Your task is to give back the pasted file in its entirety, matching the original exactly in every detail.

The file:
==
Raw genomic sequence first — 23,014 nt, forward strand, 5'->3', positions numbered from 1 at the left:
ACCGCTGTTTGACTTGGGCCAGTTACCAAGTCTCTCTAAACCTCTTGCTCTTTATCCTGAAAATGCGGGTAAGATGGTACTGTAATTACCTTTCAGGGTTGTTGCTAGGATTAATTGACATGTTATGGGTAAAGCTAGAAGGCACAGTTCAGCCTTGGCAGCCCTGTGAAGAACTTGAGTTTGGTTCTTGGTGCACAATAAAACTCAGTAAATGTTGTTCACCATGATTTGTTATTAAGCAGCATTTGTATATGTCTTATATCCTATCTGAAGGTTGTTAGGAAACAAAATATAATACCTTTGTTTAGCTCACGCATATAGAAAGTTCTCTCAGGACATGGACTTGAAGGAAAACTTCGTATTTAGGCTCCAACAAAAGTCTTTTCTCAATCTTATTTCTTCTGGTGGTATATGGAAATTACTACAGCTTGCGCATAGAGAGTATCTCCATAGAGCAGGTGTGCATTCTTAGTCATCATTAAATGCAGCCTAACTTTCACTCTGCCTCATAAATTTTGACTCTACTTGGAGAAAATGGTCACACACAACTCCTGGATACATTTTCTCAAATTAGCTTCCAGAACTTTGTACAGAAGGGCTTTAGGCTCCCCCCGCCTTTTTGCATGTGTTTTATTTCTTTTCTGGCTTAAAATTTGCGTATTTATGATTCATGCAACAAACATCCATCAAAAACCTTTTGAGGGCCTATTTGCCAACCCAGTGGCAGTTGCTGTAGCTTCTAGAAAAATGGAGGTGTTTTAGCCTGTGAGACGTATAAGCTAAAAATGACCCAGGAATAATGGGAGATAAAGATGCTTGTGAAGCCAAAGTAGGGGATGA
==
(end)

Raw genomic sequence first — 23,014 nt, forward strand, 5'->3', positions numbered from 1 at the left:
ACCGCTGTTTGACTTGGGCCAGTTACCAAGTCTCTCTAAACCTCTTGCTCTTTATCCTGAAAATGCGGGTAAGATGGTACTGTAATTACCTTTCAGGGTTGTTGCTAGGATTAATTGACATGTTATGGGTAAAGCTAGAAGGCACAGTTCAGCCTTGGCAGCCCTGTGAAGAACTTGAGTTTGGTTCTTGGTGCACAATAAAACTCAGTAAATGTTGTTCACCATGATTTGTTATTAAGCAGCATTTGTATATGTCTTATATCCTATCTGAAGGTTGTTAGGAAACAAAATATAATACCTTTGTTTAGCTCACGCATATAGAAAGTTCTCTCAGGACATGGACTTGAAGGAAAACTTCGTATTTAGGCTCCAACAAAAGTCTTTTCTCAATCTTATTTCTTCTGGTGGTATATGGAAATTACTACAGCTTGCGCATAGAGAGTATCTCCATAGAGCAGGTGTGCATTCTTAGTCATCATTAAATGCAGCCTAACTTTCACTCTGCCTCATAAATTTTGACTCTACTTGGAGAAAATGGTCACACACAACTCCTGGATACATTTTCTCAAATTAGCTTCCAGAACTTTGTACAGAAGGGCTTTAGGCTCCCCCCGCCTTTTTGCATGTGTTTTATTTCTTTTCTGGCTTAAAATTTGCGTATTTATGATTCATGCAACAAACATCCATCAAAAACCTTTTGAGGGCCTATTTGCCAACCCAGTGGCAGTTGCTGTAGCTTCTAGAAAAATGGAGGTGTTTTAGCCTGTGAGACGTATAAGCTAAAAATGACCCAGGAATAATGGGAGATAAAGATGCTTGTGAAGCCAAAGTAGGGGATGA